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‘Shop in Sweden’: Your tips on the best ways to save money in Norway 

'Shop in Sweden': Your tips on the best ways to save money in Norway 
Here are readers top tips for saving a bit of cash. Photo by Aslak Raanes on Flickr.
Norway is an expensive country to live in. Luckily, The Local’s readers have offered up their top thrifty tips for saving a bit of cash in the pricey Scandinavian country. 

It’s no secret that Norway is an expensive country to live in. The Nordic country, famous for its notoriously high alcohol prices, is the 3rd most expensive country in the world to call home, according to Business Insider

In addition, it’s also the third costliest place to live in Western Europe too, with the cost of living being higher than 95% of other countries around the world. 

With that being said, that doesn’t mean that it’s impossible to save money, find a discount, or grab a bargain in order to save a pretty penny. In fact, The Local’s readers have offered up their advice, top tips, and life hacks to make life in Norway that little more affordable. 

When asked by The Local what their most expensive outgoing was, the overwhelming majority of readers told us that food was their most significant expenditure.

“For an equivalent amount of money to what I spend in Norway, I can fill a food trolley in the UK, while I’m only able to fill a smaller basket on wheels in Norway,” one reader responded. 

Food was generally combined with transport and rent as readers’ most considerable outlay. 

Thankfully, readers had a number of tips they could offer up to help you shave a few kroner off of your food bill. 

For those living in east Norway, plenty on Facebook said they should look to shop in Sweden, otherwise known as going on a harrytur. 

Almost anything you can think of is cheaper in Sweden than in Norway, and shops offer a much greater variety of products. However, there are some rules to harryhandel trips which you should know about if you aren’t aware already, so be sure to check out our guide

Previously readers have told us that they travel to other countries for bargains on other things too. 

“I get my hair coloured and cut in Denmark. Then, for beauty, spa treatments, dental needs, cosmetics and electronics, I go to Denmark or the continent,” one reader informed us.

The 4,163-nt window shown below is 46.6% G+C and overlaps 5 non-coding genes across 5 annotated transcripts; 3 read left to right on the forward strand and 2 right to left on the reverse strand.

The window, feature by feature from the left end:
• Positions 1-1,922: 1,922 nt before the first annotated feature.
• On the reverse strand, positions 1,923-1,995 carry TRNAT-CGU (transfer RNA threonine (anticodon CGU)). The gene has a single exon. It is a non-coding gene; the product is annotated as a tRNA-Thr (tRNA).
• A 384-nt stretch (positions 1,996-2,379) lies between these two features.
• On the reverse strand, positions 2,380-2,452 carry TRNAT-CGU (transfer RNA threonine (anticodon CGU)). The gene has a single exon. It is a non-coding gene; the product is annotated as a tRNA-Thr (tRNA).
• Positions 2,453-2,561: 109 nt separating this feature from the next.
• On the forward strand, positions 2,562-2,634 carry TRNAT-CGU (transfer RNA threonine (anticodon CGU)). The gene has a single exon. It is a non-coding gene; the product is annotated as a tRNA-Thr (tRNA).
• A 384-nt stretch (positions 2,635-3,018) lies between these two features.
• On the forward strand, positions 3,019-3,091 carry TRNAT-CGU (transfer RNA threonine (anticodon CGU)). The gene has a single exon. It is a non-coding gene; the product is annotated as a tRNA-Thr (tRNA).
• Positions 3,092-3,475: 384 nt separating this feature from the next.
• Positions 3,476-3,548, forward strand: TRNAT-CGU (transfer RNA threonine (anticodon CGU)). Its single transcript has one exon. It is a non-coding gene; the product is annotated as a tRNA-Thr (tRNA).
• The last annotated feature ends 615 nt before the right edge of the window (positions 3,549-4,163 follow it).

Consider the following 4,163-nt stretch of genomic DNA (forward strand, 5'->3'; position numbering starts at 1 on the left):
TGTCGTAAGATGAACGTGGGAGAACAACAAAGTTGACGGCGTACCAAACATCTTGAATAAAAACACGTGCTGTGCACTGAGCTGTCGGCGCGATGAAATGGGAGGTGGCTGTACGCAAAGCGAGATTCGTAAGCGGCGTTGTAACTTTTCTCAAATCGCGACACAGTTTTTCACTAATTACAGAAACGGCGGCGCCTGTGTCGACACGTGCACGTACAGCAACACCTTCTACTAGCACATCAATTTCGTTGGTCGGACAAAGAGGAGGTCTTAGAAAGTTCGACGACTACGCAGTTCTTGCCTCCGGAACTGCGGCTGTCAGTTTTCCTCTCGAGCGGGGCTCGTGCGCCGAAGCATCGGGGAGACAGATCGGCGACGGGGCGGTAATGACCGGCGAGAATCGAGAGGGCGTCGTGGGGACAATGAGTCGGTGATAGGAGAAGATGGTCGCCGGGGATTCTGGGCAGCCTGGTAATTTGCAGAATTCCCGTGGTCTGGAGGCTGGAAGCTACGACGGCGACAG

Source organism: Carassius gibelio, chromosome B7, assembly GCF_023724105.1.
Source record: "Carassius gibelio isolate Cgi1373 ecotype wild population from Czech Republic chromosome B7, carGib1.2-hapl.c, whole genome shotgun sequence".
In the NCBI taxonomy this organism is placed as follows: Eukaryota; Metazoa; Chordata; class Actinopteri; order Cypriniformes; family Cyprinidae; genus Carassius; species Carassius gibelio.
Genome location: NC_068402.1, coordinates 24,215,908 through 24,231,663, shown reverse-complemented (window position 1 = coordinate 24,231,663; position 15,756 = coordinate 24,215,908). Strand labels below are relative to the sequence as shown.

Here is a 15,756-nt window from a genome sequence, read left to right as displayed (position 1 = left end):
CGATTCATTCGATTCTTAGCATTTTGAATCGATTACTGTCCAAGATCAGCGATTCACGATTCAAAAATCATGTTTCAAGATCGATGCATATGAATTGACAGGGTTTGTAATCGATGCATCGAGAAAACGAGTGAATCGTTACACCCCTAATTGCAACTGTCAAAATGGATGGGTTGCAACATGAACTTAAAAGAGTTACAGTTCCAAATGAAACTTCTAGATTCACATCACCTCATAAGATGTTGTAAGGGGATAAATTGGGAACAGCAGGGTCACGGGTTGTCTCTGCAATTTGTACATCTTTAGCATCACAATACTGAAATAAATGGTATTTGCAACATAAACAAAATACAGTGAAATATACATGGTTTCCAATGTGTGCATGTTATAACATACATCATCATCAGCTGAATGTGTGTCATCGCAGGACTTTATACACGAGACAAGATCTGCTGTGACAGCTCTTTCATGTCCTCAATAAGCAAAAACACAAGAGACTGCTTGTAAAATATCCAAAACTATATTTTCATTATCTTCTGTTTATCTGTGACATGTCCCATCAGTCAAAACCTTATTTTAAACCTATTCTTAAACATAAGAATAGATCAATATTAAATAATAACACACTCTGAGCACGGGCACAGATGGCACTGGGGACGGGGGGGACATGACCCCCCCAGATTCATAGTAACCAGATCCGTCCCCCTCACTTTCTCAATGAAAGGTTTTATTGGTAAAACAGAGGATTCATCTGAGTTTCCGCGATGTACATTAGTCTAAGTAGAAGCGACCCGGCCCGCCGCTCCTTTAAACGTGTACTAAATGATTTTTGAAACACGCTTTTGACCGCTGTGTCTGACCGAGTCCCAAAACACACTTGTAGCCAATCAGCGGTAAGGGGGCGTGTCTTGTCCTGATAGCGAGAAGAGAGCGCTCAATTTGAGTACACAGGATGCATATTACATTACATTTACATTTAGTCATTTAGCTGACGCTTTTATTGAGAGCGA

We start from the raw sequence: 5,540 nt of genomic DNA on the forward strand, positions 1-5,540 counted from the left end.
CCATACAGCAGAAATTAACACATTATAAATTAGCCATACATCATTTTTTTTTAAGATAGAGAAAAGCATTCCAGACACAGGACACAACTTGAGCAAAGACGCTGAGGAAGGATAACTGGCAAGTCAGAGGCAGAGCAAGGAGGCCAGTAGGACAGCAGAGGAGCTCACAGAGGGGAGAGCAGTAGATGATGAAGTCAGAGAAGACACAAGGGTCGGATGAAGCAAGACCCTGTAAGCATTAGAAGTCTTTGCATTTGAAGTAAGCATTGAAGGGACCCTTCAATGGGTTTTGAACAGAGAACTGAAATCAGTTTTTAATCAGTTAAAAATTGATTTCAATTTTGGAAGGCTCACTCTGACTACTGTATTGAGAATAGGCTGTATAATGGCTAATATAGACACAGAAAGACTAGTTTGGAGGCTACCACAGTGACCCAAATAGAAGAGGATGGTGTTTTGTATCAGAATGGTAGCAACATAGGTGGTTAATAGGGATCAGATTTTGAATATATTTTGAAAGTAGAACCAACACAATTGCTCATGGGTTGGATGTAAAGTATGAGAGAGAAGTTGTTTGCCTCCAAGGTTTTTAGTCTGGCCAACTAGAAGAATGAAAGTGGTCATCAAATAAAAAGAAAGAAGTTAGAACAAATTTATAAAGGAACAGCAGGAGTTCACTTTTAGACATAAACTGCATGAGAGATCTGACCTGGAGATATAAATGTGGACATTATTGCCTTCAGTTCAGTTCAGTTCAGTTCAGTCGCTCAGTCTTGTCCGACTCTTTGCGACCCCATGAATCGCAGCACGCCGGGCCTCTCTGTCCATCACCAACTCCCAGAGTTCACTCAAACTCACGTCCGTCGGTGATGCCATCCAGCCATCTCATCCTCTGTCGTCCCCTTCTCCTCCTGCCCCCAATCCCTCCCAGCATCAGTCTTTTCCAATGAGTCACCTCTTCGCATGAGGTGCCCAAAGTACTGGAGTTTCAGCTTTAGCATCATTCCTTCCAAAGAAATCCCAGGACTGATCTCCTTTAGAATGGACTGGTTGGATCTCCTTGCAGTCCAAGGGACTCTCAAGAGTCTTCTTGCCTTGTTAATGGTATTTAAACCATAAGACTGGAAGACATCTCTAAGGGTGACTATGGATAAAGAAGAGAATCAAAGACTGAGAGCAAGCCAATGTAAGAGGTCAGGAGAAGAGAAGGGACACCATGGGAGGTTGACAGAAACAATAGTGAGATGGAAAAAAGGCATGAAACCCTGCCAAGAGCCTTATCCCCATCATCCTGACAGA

Fortunately, travelling to another county to do the weekly shop or get your hair chopped isn’t the only way to save a bit of cash. 

Using local greengrocers (frukt og grønt) and shopping from international food markets can be cheaper than supermarkets, one reader said via our survey.

If you don’t have any of those near you, then there are still ways of saving a bit of cash at the supermarkets.

Buying in bulk, making the most of sales and looking in the reduced section are all things you can do to save money. In addition, there are plenty of supermarket loyalty schemes that offer rewards such as cashback on your shopping. Click here to find out more about those.   

There was also plenty of tips for online shopping, and while many readers pointed to sites such as FINN, Zalando, Outnorth and Fjellsport as great places to spot a bargain, one savvy reader had their own lifehack for when you want to order with Amazon, though. 

“Shop non-food items such as electronics, books, and also batteries and so on Amazon.de . They have an English website and precalculate taxes and tolls. One does not need to pay additional tolls and taxes in Norway when ordering on Amazon.de. Many things are cheaper there despite toll, tax and shipping (calculated by and paid to Amazon when ordering). And often, things arrive even faster than they would when ordering in Norway. One must only be careful to order only items that are sold and shipped by Amazon itself and not by a third-party shop,” Michael, who lives in Trondheim, explained in our survey. 

Others pointed out that to save, it may be necessary to cut down on some expenses such as eating out often. 

“Make food at home. Invite friends over, so you can eat & drink there. Have an allocated driver for the evening if you go out on the town, as even with public transport, the final bill for four people on a round trip is quite an amount,” Bob, who has lived in Norway for 36 years, advised. 

Another reader joked on Facebook to “not eat until you are dizzy and feel like fainting”.

We probably wouldn’t recommend you take your cost-cutting that far, though. 

Did we miss any good tips, do you have any you’d like to share, or are there any other subjects you’d like to hear readers offer advice on? You can get in touch with us at [email protected] 


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